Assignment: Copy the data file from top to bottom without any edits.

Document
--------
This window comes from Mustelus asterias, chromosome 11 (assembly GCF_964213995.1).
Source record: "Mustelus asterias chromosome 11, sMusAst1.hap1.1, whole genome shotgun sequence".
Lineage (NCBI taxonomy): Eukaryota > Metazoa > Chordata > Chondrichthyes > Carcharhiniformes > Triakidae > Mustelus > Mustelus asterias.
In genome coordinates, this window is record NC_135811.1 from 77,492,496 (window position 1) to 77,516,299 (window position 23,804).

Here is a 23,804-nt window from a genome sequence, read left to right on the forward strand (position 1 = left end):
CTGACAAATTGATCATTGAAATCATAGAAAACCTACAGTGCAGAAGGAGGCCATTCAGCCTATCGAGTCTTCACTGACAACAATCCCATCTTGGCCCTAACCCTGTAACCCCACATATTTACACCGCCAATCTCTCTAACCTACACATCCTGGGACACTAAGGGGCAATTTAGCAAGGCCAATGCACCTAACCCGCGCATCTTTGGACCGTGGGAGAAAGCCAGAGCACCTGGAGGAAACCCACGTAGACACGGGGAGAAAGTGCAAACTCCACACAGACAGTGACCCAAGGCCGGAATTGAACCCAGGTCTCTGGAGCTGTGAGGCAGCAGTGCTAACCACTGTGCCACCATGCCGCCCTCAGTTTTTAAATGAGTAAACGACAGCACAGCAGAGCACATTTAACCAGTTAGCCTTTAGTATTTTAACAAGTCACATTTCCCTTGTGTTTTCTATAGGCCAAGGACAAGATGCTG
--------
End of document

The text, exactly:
This window comes from Mustelus asterias, chromosome 11 (assembly GCF_964213995.1).
Source record: "Mustelus asterias chromosome 11, sMusAst1.hap1.1, whole genome shotgun sequence".
Lineage (NCBI taxonomy): Eukaryota > Metazoa > Chordata > Chondrichthyes > Carcharhiniformes > Triakidae > Mustelus > Mustelus asterias.
In genome coordinates, this window is record NC_135811.1 from 77,492,496 (window position 1) to 77,516,299 (window position 23,804).

Here is a 23,804-nt window from a genome sequence, read left to right on the forward strand (position 1 = left end):
CTGACAAATTGATCATTGAAATCATAGAAAACCTACAGTGCAGAAGGAGGCCATTCAGCCTATCGAGTCTTCACTGACAACAATCCCATCTTGGCCCTAACCCTGTAACCCCACATATTTACACCGCCAATCTCTCTAACCTACACATCCTGGGACACTAAGGGGCAATTTAGCAAGGCCAATGCACCTAACCCGCGCATCTTTGGACCGTGGGAGAAAGCCAGAGCACCTGGAGGAAACCCACGTAGACACGGGGAGAAAGTGCAAACTCCACACAGACAGTGACCCAAGGCCGGAATTGAACCCAGGTCTCTGGAGCTGTGAGGCAGCAGTGCTAACCACTGTGCCACCATGCCGCCCTCAGTTTTTAAATGAGTAAACGACAGCACAGCAGAGCACATTTAACCAGTTAGCCTTTAGTATTTTAACAAGTCACATTTCCCTTGTGTTTTCTATAGGCCAAGGACAAGATGCTG